Kramberger with Monkey, Ch. 10 (Mandrake Pizdamonavić, assassin extraordinaire?)

Chapter Ten

The Travels of Mandrake


Since he maneuvered his way into this book in such a way that the trained eye could hardly miss him, it might be of some interest if we follow Mandrake Pizdamonavić’s movements over the years preceding and following the one in question, 1992. But first let it be noted that Mandrake is a corruption of the Greek Mandraki, and Pizdamonavić of the Bulgarian Pesdamulov. Mandrake Pizdamonović was that rare creature, the Greco-Bulgar. Some of his movements and suspected activities make a great deal more sense in this light. Where there is a degree of uncertainty we have omitted mention of the assassination. But if we can place Mandrake Pizdamonavić in the vicinity on the day of an assassination we include it on our list. The temporal cut-off points are only arbitrary to the degree that they stray from June of 1992, when Kramberger was shot and it has been established beyond doubt that two days prior to the killing, Pizdamonavić landed at Brnik airport, spent that night in Ljubljana, the next in Maribor, and on the day of the shooting, late in the afternoon, crossed the Austrian border and stayed in a hotel in Vienna before dipping under the radar of documentable vigilance. So we begin in 1986, though we could easily have gone back a few years or started with the veritable spree of 1988. Please keep in mind that Mandrake Pizdamonavić is a warm weather suspected assassin. If the event occurred in the winter months—see Chico Mendes–indeed in late fall or early spring, then it happened near the equator.

In 1986, Olof Palme,

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the Swedish Prime Minister, was shot twice in the stomach while walking down the street with his wife, who was shot once in the back and survived to identify a patsy who was convicted but later acquitted on appeal. The killing took place on February 28 in Stockholm. Profiles of Pizdamonavić, who was without question in Stockholm on that day, as well as the next, in Oslo the week before, and soon on his island home in the Aegean, suggest that it was the horrible weather and light conditions of this experience, or let us in the interests of fairness say this ‘visit’, that led to his refusal to operate in cold weather conditions. Palme’s loud and confrontational expressionism on the international stage would have naturally provided many enemies, so it is not worth the time to speculate as to who would have hired an assassin.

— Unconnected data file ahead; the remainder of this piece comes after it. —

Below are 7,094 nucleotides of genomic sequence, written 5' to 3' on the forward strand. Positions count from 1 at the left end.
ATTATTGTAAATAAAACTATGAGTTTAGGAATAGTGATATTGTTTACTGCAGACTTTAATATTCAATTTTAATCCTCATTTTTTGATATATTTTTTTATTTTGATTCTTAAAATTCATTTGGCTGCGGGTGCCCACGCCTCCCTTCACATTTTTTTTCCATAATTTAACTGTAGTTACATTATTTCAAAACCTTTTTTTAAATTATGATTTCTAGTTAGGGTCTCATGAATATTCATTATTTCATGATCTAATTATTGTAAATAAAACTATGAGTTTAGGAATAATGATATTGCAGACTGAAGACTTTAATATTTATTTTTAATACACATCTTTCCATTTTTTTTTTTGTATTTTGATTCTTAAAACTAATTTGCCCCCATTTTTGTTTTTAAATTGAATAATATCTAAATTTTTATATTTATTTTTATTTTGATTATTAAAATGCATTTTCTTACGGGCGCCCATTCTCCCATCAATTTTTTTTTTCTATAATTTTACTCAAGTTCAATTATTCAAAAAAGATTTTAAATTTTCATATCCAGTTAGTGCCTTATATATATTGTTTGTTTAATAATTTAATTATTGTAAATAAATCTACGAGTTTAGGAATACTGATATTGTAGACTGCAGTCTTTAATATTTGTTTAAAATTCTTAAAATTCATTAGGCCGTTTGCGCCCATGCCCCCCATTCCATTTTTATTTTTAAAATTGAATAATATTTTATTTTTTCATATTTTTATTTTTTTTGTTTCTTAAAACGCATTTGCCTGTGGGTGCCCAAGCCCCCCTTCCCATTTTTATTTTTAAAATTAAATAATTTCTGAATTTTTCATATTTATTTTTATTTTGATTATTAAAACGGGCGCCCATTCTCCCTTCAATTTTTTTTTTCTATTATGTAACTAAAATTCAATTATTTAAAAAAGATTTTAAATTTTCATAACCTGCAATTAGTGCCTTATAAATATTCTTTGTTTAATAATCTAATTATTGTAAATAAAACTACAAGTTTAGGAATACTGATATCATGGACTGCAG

No assassinations in 1987 can be linked to the presence of Mandrake Pizdamonavić, but 1988 was a fecund year. Mandrake arrived in Paris in mid-March and spent at least two months there. Interestingly, Dulcie September

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of the ANC, who was shot five times by a pistol with a silencer on March 31, was without question ordered dead by the South African government, which was a constant target of Olaf Palme’s recriminations. Sometime in June, Pizdamonavić returned to Greece, where William Nordeen

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of the United States was blown up on June 28 while driving outside Athens, ostensibly by the revolutionary 17 November group. Military attaché to the American Embassy, Nordeen was said to have been killed to exert pressure on the U.S. to remove its military presence from Greece. Given Mandrake’s Greek bloodlines and the fact that he makes his home in Greece, one can make the connection that he was somehow involved. However, as he lived in Greece, he would be implicated in any assassination in Greece, wouldn’t he? No clear evidence is helpful. He arrived in Piraeus by ferry on June 25 and left by ferry on July 3. One message uncovered during the investigation questioned the reason for moving up the date of the assassination, so it is interesting that by July 5 Pizdamonavić was in Brazzaville, Congo. Yes, that Brazzaville. No one has ever been able to pin down the date of the assassination of Pierre Anga,